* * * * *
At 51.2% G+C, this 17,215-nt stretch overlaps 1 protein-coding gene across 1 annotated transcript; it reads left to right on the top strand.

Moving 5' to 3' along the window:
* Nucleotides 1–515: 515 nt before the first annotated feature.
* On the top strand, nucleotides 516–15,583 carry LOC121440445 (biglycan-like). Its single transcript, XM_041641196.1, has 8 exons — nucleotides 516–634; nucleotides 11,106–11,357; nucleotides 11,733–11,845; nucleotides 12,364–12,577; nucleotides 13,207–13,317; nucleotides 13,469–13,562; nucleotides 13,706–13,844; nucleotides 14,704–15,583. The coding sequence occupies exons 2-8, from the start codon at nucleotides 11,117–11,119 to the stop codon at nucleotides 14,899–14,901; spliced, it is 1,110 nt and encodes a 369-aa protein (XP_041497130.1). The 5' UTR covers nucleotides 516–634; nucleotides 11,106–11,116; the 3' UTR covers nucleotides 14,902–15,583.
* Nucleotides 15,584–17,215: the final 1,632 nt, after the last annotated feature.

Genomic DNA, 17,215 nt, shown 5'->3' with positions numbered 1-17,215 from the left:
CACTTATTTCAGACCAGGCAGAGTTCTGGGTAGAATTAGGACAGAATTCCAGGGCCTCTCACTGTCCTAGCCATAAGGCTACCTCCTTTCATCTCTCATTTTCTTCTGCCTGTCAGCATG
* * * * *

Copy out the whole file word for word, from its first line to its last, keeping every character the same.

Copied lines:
At 51.2% G+C, this 17,215-nt stretch overlaps 1 protein-coding gene across 1 annotated transcript; it reads left to right on the top strand.

Moving 5' to 3' along the window:
* Nucleotides 1–515: 515 nt before the first annotated feature.
* On the top strand, nucleotides 516–15,583 carry LOC121440445 (biglycan-like). Its single transcript, XM_041641196.1, has 8 exons — nucleotides 516–634; nucleotides 11,106–11,357; nucleotides 11,733–11,845; nucleotides 12,364–12,577; nucleotides 13,207–13,317; nucleotides 13,469–13,562; nucleotides 13,706–13,844; nucleotides 14,704–15,583. The coding sequence occupies exons 2-8, from the start codon at nucleotides 11,117–11,119 to the stop codon at nucleotides 14,899–14,901; spliced, it is 1,110 nt and encodes a 369-aa protein (XP_041497130.1). The 5' UTR covers nucleotides 516–634; nucleotides 11,106–11,116; the 3' UTR covers nucleotides 14,902–15,583.
* Nucleotides 15,584–17,215: the final 1,632 nt, after the last annotated feature.

Genomic DNA, 17,215 nt, shown 5'->3' with positions numbered 1-17,215 from the left:
CACTTATTTCAGACCAGGCAGAGTTCTGGGTAGAATTAGGACAGAATTCCAGGGCCTCTCACTGTCCTAGCCATAAGGCTACCTCCTTTCATCTCTCATTTTCTTCTGCCTGTCAGCATG